The term “Medea complex” is not widely recognized or used in the field of psychology or psychiatry. It appears to be a term coined by some authors to describe a hypothetical psychological pattern or phenomenon based on the character of Medea in Greek mythology.
In the myth, Medea was a sorceress who fell in love with Jason, the hero of the Argonauts, and helped him complete a series of tasks to obtain the Golden Fleece. However, when Jason later abandoned her to marry another woman, Medea sought revenge by killing their two children and the new bride.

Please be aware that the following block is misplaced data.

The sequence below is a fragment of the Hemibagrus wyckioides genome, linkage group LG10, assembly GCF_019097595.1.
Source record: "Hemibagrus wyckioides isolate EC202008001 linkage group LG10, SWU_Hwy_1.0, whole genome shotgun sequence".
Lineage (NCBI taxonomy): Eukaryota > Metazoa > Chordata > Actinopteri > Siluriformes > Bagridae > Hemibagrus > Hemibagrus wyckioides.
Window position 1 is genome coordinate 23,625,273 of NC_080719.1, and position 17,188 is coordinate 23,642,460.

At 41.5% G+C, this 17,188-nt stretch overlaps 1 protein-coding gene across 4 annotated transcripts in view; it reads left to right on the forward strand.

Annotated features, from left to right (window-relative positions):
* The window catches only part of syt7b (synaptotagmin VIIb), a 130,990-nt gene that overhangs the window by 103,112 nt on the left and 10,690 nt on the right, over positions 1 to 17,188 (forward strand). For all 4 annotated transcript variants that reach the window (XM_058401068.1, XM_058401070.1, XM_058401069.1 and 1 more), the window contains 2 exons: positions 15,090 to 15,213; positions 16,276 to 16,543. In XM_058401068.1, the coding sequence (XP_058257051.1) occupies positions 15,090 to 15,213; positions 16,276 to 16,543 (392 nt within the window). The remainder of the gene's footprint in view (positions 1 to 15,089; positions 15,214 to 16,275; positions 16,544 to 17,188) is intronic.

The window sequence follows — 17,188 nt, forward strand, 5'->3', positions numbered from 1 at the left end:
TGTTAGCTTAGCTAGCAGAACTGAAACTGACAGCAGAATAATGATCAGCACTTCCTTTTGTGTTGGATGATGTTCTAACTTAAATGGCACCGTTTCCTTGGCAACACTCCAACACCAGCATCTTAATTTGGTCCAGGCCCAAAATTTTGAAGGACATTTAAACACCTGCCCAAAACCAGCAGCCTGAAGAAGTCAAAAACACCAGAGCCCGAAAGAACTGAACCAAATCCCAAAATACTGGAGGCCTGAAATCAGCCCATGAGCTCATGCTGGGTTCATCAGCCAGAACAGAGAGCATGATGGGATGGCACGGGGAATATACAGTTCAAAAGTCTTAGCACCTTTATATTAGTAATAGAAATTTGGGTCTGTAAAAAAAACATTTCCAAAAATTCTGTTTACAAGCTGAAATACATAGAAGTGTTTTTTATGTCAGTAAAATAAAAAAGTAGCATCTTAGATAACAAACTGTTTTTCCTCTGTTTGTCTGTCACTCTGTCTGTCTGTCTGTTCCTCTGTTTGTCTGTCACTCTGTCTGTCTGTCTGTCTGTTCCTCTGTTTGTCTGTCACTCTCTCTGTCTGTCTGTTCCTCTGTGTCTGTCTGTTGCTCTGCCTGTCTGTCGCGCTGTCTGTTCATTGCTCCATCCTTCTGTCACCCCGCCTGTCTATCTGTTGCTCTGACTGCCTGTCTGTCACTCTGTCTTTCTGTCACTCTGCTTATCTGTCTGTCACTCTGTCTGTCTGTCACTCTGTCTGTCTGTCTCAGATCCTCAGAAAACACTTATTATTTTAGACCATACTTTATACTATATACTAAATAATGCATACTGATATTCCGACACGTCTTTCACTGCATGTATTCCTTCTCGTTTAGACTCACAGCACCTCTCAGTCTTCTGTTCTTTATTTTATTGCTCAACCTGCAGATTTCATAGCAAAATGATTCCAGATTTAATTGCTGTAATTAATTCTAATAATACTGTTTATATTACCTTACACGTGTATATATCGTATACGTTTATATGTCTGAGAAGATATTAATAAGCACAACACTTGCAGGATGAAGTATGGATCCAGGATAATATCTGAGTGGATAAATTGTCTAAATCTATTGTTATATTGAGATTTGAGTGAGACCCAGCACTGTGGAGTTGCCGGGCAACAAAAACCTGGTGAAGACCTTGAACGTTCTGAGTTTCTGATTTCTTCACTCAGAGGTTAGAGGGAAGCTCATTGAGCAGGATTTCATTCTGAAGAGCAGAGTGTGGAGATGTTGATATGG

Some authors have used the term “Medea complex” to refer to a psychological condition in which a woman experiences intense and pathological feelings of jealousy, betrayal, and desire for revenge against her partner, similar to the way that Medea did in the myth. However, this concept is not a recognized diagnosis or category of mental disorder in the Diagnostic and Statistical Manual of Mental Disorders (DSM-5) or other official diagnostic systems.
Overall, the term “Medea complex” does not have a clear or widely accepted definition in the field of psychology, and its use may be limited to certain authors or contexts.
©Linda Turner http://parentalalienationpas.com 2023